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Who Needs a Needy God?
Rabbi Jack H Bloom’s provocative article, “What God Can Learn from Us” (Winter
2008), raises the following questions, among others:
How can one worship a being who is not entirely good? Surely one needs to be worthy of
worship to be worshiped, and the God described in Rabbi Bloom’s article does not appear
to me to be so worthy.
What is the purpose of a God who is just like us? Where is the motivation to reach to be
better than we are?
I have difficulty accepting a God who is so much like us mortals.
Doris Sommer-Rotenberg
Toronto, Ontario
The Oil Challenge
We’ve known for years that we have to wean ourselves from foreign oil. We’ve also been
told since the 1980s, and Edwin Black is still insisting, that any new domestic oil will
take 3–5 years to hit the market (“Get Off Oil,” Winter 2008). Will we continue to be hit
with that excuse for the next 20 years?
Black’s solution, rather than developing available domestic resources, is twofold: 1.
Punish Americans by implementing a new dictatorship; 2. Punish the oil companies by
redistributing their honestly earned wealth. As for his model of retrofitting cars to use
compressed natural gases, he uses the theocratic dictatorship of Iran, but dictatorships are
always better at getting things done than democracies.
How much of our free society is Black willing to subvert in order to create his utopian
Harry Onickel
Ferndale, Michigan
In his enthusiasm to get thousands or millions of electric cars on the road, Edwin Black
omits two very expensive prerequisites. First, there must be a large increase in our
electricity generating capacity to fuel all these cars, and second, there must be a major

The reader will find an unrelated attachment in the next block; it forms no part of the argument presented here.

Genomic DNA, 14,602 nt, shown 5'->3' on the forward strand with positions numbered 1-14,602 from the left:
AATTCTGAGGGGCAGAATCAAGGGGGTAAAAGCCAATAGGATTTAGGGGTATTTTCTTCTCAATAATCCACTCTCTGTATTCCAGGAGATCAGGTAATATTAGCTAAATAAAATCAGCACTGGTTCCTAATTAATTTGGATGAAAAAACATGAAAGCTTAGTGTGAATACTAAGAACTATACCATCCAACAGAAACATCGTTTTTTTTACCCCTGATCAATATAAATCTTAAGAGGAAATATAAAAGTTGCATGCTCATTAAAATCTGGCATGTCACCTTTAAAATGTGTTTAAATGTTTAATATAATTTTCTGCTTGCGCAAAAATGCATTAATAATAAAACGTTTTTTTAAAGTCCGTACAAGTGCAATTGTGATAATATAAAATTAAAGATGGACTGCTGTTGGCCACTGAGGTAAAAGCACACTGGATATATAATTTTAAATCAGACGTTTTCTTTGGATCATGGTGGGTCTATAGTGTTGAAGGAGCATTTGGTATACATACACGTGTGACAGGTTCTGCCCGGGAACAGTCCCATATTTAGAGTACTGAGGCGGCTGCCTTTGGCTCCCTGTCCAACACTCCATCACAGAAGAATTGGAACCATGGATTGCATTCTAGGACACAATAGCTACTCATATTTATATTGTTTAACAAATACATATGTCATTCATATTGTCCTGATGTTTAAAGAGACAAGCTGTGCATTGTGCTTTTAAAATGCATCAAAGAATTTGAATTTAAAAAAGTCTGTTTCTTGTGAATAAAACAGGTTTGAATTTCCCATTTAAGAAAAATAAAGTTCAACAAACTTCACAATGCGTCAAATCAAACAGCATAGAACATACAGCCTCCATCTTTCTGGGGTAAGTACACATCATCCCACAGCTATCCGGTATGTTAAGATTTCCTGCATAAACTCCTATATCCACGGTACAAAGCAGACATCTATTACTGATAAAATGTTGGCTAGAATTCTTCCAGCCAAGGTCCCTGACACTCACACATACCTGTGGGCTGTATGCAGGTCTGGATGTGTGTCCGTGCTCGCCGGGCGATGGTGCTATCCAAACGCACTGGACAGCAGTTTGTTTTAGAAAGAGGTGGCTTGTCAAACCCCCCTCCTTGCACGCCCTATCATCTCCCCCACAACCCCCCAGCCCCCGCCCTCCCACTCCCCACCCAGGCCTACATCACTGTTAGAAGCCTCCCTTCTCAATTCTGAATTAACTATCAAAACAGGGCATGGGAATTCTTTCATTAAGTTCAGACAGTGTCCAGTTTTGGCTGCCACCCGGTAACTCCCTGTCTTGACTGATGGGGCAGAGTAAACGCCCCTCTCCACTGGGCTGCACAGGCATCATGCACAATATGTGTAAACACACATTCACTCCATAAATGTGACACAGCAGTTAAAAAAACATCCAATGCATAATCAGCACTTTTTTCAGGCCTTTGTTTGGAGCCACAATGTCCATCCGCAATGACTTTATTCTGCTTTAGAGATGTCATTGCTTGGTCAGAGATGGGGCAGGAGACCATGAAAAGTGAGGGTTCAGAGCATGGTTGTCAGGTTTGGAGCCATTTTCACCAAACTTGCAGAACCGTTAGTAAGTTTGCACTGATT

upgrade of the national electrical grid to get the power where it’s needed. To be
ecologically responsible, much of the new electricity must be generated by nuclear power
plants, since wind and solar energy cannot be expected to produce more than about 20%
of the total demand.
Werner G. Heim
Colorado Springs, Colorado
Reconsidering Circumcision
I am saddened that we, as a people who have always been in the forefront on progressive
human rights issues, have not reexamined our own backward views on circumcision,
which, counter to Professor Washofsky’s view (“Why Reform Never Abandoned
Circumcision,” Winter 2008), has done nothing to prevent assimilation or preserve
Jewish identity. While we rightfully stand up for women’s rights in objecting to female
genital mutilation, we have hypocritically failed to see the equivalent male ritual for what
it is: a barbaric, anachronistic glorification of the penis. Many Reform Jews feel this
ritual violates our ethics because of the extreme pain it causes the baby, and yet we are
shut out from the conversation. If Reform Judaism is truly committed to being a
progressive religion, we must do away with this sexist, barbaric ritual.
Ronald Eger
San Diego, California
A Pediatrician Responds
As a pediatrician who has performed thousands of circumcisions over 30 years, it’s most
distressing to read descriptions of the procedure as a brutal, bloody operation involving
intense pain. When a skilled, properly trained practitioner applies appropriate local
analgesia, there is no pain whatsoever. In fact, some boys just yawn at me.
As with any surgical procedure, analgesia prior to operating should be mandatory. And
this doesn’t mean merely a topical cream applied externally a half hour prior, which may
provide some numbness to the external skin only. Instead, a local “ring block” using 1%
lidocaine is infused through a tiny needle, providing for excellent numbing of the entire
field. Mohelim can quickly learn this simple technique. The local adds no more
than 60 seconds to the procedure and is acceptable by halachic authorities.
The brit is a basic tenet of Judaism. It predates Sinai and the giving of the Torah by more
than 500 years, linking each baby boy directly to our patriarch Abraham, the first Jew,
and affirming his covenant with God.
Harry Romanowitz, MD
Stamford, Connecticut
Immigration: A Complex Issue
In “Compassion Knows No Border” (Winter 2008), URJ President Rabbi Eric Yoffie
denounces xenophobia as affronting American and Jewish values in the context of
advocating “a system that will give illegal immigrants a way to earn citizenship” as well
as immigration reform. Rasmussen Reports and Zogby International report that 67–79%
of Americans do not support amnesty. Does that make them “hate-mongers”?
Similarly, most U.S. citizens recognize that immigration isn’t victimless; cheap